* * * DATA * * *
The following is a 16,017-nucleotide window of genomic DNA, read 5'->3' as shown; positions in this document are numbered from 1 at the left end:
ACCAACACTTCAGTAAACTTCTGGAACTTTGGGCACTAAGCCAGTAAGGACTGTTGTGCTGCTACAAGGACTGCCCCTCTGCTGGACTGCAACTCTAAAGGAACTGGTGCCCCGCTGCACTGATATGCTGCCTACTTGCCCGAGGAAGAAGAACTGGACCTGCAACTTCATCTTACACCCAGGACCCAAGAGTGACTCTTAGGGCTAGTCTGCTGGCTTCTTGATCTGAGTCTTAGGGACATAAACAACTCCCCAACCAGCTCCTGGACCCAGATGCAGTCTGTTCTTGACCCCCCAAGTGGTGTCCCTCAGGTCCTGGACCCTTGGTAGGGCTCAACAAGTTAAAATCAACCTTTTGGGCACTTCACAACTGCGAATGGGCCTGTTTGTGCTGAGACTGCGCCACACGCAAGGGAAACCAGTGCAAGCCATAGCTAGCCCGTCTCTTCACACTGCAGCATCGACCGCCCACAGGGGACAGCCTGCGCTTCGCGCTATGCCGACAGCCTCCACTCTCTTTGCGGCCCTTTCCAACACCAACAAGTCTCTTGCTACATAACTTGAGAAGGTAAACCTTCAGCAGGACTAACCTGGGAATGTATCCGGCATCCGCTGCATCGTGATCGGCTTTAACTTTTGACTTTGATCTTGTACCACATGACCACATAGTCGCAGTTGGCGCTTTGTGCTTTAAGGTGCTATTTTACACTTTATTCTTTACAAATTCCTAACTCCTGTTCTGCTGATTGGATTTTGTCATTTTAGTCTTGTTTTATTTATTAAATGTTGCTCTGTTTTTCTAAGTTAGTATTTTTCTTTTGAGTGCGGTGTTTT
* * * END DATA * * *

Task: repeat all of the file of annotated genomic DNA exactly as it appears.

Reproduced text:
The following is a 16,017-nucleotide window of genomic DNA, read 5'->3' as shown; positions in this document are numbered from 1 at the left end:
ACCAACACTTCAGTAAACTTCTGGAACTTTGGGCACTAAGCCAGTAAGGACTGTTGTGCTGCTACAAGGACTGCCCCTCTGCTGGACTGCAACTCTAAAGGAACTGGTGCCCCGCTGCACTGATATGCTGCCTACTTGCCCGAGGAAGAAGAACTGGACCTGCAACTTCATCTTACACCCAGGACCCAAGAGTGACTCTTAGGGCTAGTCTGCTGGCTTCTTGATCTGAGTCTTAGGGACATAAACAACTCCCCAACCAGCTCCTGGACCCAGATGCAGTCTGTTCTTGACCCCCCAAGTGGTGTCCCTCAGGTCCTGGACCCTTGGTAGGGCTCAACAAGTTAAAATCAACCTTTTGGGCACTTCACAACTGCGAATGGGCCTGTTTGTGCTGAGACTGCGCCACACGCAAGGGAAACCAGTGCAAGCCATAGCTAGCCCGTCTCTTCACACTGCAGCATCGACCGCCCACAGGGGACAGCCTGCGCTTCGCGCTATGCCGACAGCCTCCACTCTCTTTGCGGCCCTTTCCAACACCAACAAGTCTCTTGCTACATAACTTGAGAAGGTAAACCTTCAGCAGGACTAACCTGGGAATGTATCCGGCATCCGCTGCATCGTGATCGGCTTTAACTTTTGACTTTGATCTTGTACCACATGACCACATAGTCGCAGTTGGCGCTTTGTGCTTTAAGGTGCTATTTTACACTTTATTCTTTACAAATTCCTAACTCCTGTTCTGCTGATTGGATTTTGTCATTTTAGTCTTGTTTTATTTATTAAATGTTGCTCTGTTTTTCTAAGTTAGTATTTTTCTTTTGAGTGCGGTGTTTT